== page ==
Tucker believes Penn National’s proposal will not get past next month’s Special Town Meeting in Tewksbury, where a two-thirds majority is needed to amend zoning for the project.
Penn National Gaming is “just sniffing out places that might be stupid enough to welcome them, and I do hope Tewksbury isn’t one of those places,” Tucker said. “I have every reason to believe it won’t be.”
Betting on Tewksbury
Tewksbury officials were first approached by Penn National Gaming on Friday, July 5, at which point they started working on a “host agreement,” according to Tewksbury Town Manager Richard Montuori. A week later, they reached out to Andover Town Manager Reginald “Buzz” Stapczynski.
That host agreement, approved by the Tewksbury Board of Selectmen last Thursday, July 18, establishes a series of controls on the project and how it will benefit, as well as protect, their town.
The agreement moves the process forward to town residents, said Tewksbury selectmen Chairman Scott Wilson, who is now hoping for “an open-format dialogue with the community” on the proposal.
Wilson believes a casino off Route 133 would have wide-reaching, positive economic impacts.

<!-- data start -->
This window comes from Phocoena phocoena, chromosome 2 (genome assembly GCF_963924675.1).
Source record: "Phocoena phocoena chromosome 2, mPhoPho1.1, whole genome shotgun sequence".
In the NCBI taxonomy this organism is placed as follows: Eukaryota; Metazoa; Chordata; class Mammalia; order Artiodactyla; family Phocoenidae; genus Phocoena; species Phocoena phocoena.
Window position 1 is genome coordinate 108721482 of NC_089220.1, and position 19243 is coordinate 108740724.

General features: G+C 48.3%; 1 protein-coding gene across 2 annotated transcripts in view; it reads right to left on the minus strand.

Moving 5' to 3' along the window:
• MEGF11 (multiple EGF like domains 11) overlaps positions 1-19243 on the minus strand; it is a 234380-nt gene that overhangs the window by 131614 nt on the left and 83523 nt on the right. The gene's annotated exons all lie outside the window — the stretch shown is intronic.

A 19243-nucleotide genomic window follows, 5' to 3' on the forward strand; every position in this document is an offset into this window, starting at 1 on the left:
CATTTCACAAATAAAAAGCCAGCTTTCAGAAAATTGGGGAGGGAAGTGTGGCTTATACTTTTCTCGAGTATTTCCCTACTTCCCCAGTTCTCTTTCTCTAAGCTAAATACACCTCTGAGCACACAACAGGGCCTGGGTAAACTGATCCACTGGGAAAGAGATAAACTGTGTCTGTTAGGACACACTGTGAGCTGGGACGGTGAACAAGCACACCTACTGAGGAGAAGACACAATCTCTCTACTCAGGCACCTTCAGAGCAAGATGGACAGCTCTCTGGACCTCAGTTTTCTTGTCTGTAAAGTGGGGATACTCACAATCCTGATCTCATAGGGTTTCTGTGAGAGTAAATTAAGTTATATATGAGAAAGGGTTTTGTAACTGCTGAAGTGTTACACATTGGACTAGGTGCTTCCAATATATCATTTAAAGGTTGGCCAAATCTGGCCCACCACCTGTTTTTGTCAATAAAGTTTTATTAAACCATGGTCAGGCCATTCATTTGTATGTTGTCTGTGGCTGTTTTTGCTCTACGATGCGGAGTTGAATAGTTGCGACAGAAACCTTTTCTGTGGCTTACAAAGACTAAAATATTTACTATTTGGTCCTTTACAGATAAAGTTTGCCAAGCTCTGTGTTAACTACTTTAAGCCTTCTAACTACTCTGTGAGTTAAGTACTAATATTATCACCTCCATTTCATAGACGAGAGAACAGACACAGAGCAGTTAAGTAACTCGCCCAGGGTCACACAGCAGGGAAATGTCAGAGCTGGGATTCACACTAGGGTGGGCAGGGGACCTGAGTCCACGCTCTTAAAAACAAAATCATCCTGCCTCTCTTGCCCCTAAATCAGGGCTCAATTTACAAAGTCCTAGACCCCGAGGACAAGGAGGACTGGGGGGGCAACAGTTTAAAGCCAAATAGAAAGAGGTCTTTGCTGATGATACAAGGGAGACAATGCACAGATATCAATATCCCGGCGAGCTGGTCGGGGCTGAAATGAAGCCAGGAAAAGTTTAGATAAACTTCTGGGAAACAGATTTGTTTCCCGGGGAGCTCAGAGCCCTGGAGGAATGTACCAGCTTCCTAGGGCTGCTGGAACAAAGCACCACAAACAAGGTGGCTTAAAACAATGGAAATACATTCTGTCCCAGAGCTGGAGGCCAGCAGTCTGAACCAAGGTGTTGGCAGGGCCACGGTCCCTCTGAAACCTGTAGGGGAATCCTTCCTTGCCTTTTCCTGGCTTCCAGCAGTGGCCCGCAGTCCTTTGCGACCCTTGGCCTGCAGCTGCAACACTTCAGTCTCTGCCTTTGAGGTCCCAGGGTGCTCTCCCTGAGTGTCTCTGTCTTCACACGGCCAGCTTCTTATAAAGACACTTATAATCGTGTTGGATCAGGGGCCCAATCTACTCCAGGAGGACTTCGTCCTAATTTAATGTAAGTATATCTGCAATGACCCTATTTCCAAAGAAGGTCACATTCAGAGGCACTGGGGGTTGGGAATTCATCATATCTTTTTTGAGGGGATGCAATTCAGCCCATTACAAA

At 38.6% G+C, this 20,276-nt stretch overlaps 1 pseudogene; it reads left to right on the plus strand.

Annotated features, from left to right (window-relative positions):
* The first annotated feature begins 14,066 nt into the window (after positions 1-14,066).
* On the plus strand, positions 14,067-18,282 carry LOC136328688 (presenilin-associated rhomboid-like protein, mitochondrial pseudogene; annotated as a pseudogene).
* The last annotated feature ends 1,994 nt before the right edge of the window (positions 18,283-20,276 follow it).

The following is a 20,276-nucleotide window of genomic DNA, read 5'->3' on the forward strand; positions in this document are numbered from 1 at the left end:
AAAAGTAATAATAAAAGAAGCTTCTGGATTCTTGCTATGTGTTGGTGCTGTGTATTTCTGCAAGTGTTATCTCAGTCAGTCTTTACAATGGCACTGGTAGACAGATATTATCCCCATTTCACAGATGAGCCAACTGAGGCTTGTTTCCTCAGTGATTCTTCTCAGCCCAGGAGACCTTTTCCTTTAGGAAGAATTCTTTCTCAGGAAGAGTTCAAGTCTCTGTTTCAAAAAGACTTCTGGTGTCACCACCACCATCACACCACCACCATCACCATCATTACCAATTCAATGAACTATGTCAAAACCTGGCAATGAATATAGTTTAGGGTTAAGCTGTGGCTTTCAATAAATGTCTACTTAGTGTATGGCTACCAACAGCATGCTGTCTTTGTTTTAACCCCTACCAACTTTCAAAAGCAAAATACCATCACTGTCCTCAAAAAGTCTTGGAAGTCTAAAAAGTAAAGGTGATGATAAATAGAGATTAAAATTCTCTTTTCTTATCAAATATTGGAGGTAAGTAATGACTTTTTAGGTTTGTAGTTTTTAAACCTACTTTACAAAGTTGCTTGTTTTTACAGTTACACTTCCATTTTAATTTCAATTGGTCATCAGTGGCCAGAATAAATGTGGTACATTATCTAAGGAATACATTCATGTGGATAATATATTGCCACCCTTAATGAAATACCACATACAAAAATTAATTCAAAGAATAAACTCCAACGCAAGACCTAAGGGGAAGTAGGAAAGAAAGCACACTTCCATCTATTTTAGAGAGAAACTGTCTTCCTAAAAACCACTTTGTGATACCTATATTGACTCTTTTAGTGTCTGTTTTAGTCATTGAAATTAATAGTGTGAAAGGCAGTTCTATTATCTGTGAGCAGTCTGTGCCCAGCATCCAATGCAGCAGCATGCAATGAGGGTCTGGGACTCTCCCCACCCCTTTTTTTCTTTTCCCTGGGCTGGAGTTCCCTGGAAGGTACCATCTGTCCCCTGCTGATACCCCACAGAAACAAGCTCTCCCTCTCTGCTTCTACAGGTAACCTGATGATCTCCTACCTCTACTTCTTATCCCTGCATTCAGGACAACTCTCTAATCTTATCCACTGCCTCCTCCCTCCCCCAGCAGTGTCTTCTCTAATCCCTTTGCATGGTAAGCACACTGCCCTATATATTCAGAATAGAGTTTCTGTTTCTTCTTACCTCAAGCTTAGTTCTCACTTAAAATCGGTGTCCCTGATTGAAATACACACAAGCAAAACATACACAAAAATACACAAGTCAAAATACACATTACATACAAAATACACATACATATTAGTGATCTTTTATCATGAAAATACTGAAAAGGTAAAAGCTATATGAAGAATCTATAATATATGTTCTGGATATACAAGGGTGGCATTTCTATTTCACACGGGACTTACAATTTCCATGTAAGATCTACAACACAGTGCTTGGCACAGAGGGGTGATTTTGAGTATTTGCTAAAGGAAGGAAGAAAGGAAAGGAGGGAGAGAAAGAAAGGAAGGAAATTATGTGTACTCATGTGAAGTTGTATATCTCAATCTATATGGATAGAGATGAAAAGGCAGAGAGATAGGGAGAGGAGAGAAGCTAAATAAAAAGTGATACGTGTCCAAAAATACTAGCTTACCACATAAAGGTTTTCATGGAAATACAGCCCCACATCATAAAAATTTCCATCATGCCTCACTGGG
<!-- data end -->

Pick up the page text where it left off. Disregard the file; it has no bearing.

“There are places that could see an influx of people, but we have to do the project right,” he said. “It’s $5 million coming into the town one way or another, and that doesn’t capture the ancillary costs of people coming into this community.”
But Wilson acknowledged it’s “a big change.”
“Change can be scary for people,” he said. “We have time to educate them and all we ask, in the end, is for them to make an educated decision.”
The proposal is already facing opposition in Tewksbury, where residents in the neighborhoods surrounding the proposed site are vowing to fight its approval. No Slots Tewksbury, a townwide organization of residents seeking to maintain the quality of lives and local businesses in Tewksbury, has launched a campaign and has more than 300 “likes” on Facebook.